Kristen Harris, PhD, of the University of Texas at Austin, presented “Enhanced Resolution of 3DEM Analysis of Synapses.” Her lab has developed new techniques for 3D imaging, including combining tilt tomography and electron microscopy in order to get better resolution of cell borders. The Harris lab has also developed a collection of software and protocols to more accurately visualize and measure the structure of synapses. Many of these tools, as well as public datasets, are available to other researchers at 3DEM.org.
How can connectivity information be used to help people? Kathleen Gates, PhD, from the University of North Carolina at Chapel Hill, discussed a new method for identifying patterns of connectivity among different subsets of people. Her talk, “Introducing an Unsupervised Classification Tool: Separating Individuals Based on Within- or Between Network Functional Brain Activity,” described a cutting-edge tool, Group Iterative Multiple Model Estimation (GIMME), that is able to accurately separate people into subgroups based on brain functional connectivity maps. The Gates lab offers several software and data analysis packages, a GitHub page, and online tutorials to other interested researchers.
The final talk, “Renewable Recombinant Immunolabels Developed and Validated for BRAIN Research,” was by James Trimmer, PhD, of the University of California, Davis. His lab’s goal is to create, validate, and disseminate effective and low-cost monoclonal antibodies to be used by the neuroscience community. Additionally, the Trimmer lab is in the process of cloning and validating recombinant antibody fragments that can be expressed from plasmids for in vitro antibody production, which makes it easier to use and share validated, mutation-free antibody clones. So far, his lab has distributed over 60,000 vials of monoclonal antibodies, has made available 500 validated hybridoma cell lines, and has disseminated 100 recombinant monoclonal antibody-expressing plasmids through Addgene.
BRAIN Initiative Alliance Social
Many researchers turned out on Sunday night for “Tools & Tech: A BRAIN Initiative Alliance Social,” an event that fostered new collaborations and facilitated access to cutting-edge tools for people in the neuroscience community.
Several researchers presented software programs designed to better capture, process, or use neuroscience data. One such tool was cytoNet, software developed by the Amina Ann Qutub lab from the University of Texas, San Antonio. This web-based program measures the spatial organization of cells in 2D culture to get a better sense of how cell networks change over time or in response to certain stimuli. “This is software that captures cell community through microscope images,” said Dr. Arun Mahadevan, who helped develop this technology over the course of his PhD at Rice University.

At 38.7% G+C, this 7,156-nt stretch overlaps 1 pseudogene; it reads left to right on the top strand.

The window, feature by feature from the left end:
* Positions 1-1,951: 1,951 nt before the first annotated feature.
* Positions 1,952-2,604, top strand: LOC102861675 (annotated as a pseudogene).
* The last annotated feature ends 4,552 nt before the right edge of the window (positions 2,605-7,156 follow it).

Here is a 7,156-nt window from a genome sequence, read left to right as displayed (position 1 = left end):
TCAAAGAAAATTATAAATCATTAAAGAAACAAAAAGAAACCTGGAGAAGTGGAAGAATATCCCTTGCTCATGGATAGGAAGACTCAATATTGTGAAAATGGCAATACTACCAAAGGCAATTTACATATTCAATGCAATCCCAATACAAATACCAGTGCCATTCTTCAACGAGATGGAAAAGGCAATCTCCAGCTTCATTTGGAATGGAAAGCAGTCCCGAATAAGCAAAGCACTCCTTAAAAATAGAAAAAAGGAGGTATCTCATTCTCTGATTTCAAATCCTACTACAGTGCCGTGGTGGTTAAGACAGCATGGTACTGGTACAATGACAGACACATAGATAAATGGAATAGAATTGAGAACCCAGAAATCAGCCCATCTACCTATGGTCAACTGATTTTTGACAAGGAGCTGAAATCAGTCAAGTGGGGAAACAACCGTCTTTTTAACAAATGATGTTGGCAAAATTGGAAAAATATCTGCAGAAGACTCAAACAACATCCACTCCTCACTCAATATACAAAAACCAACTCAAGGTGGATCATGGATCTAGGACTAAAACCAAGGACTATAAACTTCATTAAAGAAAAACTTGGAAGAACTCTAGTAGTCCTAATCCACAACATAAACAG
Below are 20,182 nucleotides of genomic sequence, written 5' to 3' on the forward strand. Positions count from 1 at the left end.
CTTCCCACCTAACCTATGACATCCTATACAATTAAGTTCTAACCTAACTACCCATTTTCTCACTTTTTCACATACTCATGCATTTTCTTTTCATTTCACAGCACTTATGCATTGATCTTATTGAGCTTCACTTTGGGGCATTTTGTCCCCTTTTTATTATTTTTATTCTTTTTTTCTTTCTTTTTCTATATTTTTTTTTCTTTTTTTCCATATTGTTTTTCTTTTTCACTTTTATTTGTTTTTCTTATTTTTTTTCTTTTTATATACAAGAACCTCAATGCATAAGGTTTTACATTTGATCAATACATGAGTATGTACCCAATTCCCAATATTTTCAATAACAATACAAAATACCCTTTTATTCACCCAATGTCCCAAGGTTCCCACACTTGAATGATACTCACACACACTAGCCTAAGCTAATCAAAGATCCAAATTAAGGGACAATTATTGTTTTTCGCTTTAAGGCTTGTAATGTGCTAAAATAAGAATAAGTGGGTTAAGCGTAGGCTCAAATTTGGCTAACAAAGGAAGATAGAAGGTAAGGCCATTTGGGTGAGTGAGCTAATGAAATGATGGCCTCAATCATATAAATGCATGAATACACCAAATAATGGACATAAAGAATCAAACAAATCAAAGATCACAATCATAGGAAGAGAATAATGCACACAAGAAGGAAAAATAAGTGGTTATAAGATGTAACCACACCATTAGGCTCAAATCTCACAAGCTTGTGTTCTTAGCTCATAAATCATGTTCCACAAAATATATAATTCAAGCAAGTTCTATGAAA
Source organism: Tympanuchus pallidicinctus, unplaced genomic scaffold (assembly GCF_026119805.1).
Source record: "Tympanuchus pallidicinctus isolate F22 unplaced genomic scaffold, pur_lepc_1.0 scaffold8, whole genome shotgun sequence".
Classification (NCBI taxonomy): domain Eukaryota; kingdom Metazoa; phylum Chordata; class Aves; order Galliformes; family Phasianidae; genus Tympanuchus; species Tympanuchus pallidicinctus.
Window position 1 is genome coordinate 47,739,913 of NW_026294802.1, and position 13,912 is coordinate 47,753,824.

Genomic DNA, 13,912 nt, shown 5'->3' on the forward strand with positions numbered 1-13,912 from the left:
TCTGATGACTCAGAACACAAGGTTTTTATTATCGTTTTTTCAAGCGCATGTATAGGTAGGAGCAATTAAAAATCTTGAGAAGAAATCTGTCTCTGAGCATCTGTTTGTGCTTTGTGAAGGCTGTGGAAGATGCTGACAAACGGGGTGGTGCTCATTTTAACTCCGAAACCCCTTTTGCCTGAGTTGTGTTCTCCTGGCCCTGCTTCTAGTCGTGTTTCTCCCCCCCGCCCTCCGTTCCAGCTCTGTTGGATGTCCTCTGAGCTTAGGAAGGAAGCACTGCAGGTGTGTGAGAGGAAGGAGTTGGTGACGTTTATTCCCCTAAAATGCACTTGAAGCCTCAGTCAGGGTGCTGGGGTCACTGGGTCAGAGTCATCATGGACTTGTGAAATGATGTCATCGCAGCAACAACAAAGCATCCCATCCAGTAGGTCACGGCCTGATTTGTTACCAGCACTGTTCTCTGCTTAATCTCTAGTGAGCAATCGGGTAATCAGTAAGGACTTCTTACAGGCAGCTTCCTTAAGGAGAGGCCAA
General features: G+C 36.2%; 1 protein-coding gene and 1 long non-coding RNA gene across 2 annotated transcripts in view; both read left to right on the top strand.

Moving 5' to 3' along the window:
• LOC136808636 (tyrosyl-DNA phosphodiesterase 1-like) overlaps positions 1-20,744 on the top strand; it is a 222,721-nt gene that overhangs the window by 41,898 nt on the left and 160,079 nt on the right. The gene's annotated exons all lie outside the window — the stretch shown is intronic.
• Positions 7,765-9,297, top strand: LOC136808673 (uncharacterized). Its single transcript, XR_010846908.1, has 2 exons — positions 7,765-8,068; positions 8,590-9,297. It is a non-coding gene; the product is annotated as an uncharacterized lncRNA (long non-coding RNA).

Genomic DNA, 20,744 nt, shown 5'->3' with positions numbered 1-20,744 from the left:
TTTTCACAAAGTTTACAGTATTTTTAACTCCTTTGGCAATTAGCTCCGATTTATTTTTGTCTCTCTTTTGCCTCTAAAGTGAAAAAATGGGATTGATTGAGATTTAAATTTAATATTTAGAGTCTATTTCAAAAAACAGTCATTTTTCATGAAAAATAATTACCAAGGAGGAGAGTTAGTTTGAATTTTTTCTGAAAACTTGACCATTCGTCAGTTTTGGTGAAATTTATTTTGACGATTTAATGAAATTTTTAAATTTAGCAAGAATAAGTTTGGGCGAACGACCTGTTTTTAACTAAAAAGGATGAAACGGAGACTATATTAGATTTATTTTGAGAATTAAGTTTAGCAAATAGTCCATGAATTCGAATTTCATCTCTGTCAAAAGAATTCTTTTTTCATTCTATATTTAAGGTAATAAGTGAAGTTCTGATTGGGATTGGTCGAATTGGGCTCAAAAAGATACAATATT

Other software at the social included tools from the Translational NeuroEngineering lab at the University of Minnesota, which uses real-time recordings of brain signals paired with automated stimulation in order to manipulate communication between two brain regions, and Neurodata Without Borders, an ecosystem of tools that helps store, consolidate, process, and analyze large neurophysiology datasets.
Some investigators showcased new electrodes and probes (see left image). “We’re using 3D printing to make the next generation of brain probes,” said Sandy Ritchie, a PhD candidate at Carnegie Mellon University. She works in the Advanced Manufacturing and Materials Laboratory, led by Dr. Rahul Panat, which is innovating new manufacturing techniques to solve neuroscience problems. This team can very quickly produce microelectrode arrays that allow scientists to access layers of the brain that were previously out of reach. Dr. Panat said that these probes “can increase the recording density by one order of magnitude, allow greater customization, and integrate stimulation with recording in three dimensions.”
A team of researchers from the University of Michigan presented silicon electrodes paired with LEDs for in vivo research that could provide close to single-neuron stimulation. This technology, as well as several other tools, is being disseminated across the neuroscience community through the Multimodal Integrated NeuroTechnology (MINT) NeuroNex program.
Still more groups built new hardware that can change the way researchers interact with the brain. Scientists from the University of Minnesota, Twin Cities, in the Biosensing and Biorobotics Laboratory led by Dr. Suhasa Kodandaramaiah, developed a robotics platform that can perform microsurgeries on mice. Craniobot is a useful tool for implementing very precise, delicate procedures (see right image). The robot’s software is open-source and the hardware can be built for under $1,500 using protocols from the lab and materials from Amazon. This lab has also developed “See-Shells,” transparent polymer mouse skulls that enable long-term brain imaging.